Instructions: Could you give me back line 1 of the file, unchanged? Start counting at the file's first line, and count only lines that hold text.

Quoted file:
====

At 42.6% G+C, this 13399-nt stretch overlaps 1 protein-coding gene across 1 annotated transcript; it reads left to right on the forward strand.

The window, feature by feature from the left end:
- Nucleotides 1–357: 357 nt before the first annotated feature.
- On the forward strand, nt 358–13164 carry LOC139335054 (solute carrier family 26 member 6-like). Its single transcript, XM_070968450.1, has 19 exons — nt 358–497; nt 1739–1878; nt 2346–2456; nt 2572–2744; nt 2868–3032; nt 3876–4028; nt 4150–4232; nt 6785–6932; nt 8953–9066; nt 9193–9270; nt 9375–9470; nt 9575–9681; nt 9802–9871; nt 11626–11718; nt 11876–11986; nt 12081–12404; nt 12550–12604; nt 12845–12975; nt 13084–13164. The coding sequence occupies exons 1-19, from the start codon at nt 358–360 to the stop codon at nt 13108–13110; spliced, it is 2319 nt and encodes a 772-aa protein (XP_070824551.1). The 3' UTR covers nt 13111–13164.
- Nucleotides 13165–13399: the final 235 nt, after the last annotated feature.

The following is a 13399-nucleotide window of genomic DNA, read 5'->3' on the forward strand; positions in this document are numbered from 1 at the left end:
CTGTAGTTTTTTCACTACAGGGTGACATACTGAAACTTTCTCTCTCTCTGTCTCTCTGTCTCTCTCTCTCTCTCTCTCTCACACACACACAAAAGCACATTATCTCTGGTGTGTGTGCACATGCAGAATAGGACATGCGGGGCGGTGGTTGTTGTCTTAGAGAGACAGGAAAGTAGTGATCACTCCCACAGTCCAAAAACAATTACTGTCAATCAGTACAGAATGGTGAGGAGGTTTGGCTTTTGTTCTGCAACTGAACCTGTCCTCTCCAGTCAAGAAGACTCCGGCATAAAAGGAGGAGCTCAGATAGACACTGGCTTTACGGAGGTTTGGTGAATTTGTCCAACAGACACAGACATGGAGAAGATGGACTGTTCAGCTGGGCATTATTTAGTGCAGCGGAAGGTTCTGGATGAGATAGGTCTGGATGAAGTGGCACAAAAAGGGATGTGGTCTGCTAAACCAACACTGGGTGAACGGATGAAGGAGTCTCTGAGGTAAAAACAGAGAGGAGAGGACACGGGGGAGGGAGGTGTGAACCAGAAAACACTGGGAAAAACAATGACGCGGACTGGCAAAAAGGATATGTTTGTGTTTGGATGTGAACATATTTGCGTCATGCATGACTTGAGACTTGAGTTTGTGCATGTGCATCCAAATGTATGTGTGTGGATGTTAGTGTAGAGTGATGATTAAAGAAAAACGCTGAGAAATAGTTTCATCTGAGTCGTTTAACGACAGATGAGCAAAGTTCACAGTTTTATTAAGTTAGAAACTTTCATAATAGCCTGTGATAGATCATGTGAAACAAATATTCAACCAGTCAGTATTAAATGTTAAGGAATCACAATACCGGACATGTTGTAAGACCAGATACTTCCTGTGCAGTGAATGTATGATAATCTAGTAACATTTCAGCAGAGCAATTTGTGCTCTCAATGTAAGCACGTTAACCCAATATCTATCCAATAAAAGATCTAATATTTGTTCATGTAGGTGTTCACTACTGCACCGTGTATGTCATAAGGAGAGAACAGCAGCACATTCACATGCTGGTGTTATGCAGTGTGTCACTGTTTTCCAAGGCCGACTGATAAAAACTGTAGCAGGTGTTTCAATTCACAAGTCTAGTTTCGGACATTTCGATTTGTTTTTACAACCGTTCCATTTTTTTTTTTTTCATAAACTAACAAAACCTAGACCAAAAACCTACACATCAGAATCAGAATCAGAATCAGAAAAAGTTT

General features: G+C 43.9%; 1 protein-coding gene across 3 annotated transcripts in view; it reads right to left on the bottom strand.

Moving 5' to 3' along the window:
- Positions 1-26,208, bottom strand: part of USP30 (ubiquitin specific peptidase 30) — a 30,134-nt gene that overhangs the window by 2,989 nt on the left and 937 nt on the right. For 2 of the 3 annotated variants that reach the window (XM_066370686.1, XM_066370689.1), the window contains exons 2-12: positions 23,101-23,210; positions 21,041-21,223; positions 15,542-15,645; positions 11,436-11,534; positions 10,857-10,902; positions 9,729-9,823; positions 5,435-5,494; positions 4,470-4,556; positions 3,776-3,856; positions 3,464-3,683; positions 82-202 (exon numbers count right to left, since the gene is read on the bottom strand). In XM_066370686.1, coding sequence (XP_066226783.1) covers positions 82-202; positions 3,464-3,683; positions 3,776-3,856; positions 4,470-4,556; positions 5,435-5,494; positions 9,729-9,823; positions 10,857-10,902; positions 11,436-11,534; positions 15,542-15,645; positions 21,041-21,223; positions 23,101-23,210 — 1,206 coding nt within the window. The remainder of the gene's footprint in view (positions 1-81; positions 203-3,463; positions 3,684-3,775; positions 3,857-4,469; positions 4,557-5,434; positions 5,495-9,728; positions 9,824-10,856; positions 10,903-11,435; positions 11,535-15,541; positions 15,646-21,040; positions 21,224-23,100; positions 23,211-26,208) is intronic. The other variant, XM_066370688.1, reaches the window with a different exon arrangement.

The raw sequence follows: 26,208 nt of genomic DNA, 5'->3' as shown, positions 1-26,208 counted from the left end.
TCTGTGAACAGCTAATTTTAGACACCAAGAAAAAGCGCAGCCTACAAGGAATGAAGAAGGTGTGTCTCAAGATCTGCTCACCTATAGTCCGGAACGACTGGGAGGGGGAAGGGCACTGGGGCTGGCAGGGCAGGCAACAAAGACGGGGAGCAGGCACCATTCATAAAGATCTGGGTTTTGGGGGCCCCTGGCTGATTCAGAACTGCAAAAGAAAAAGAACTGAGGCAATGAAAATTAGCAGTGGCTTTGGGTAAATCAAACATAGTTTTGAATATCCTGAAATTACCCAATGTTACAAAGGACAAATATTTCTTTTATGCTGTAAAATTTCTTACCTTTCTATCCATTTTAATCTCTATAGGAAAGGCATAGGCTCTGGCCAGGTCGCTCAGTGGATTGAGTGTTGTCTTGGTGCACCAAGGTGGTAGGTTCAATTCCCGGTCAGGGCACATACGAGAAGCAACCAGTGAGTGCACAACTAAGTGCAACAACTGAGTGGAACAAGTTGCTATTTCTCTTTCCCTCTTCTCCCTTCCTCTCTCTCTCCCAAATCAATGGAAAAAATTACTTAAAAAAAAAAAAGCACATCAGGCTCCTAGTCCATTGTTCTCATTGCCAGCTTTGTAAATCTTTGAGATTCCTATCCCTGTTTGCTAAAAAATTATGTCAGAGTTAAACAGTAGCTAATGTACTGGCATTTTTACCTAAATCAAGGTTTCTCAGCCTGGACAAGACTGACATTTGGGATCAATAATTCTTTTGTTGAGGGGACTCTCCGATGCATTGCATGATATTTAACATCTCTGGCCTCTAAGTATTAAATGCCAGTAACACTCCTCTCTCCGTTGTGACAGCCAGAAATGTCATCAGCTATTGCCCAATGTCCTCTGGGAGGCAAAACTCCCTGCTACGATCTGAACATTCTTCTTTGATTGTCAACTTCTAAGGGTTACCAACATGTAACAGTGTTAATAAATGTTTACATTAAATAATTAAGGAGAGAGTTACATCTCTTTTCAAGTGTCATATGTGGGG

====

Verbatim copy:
At 42.6% G+C, this 13399-nt stretch overlaps 1 protein-coding gene across 1 annotated transcript; it reads left to right on the forward strand.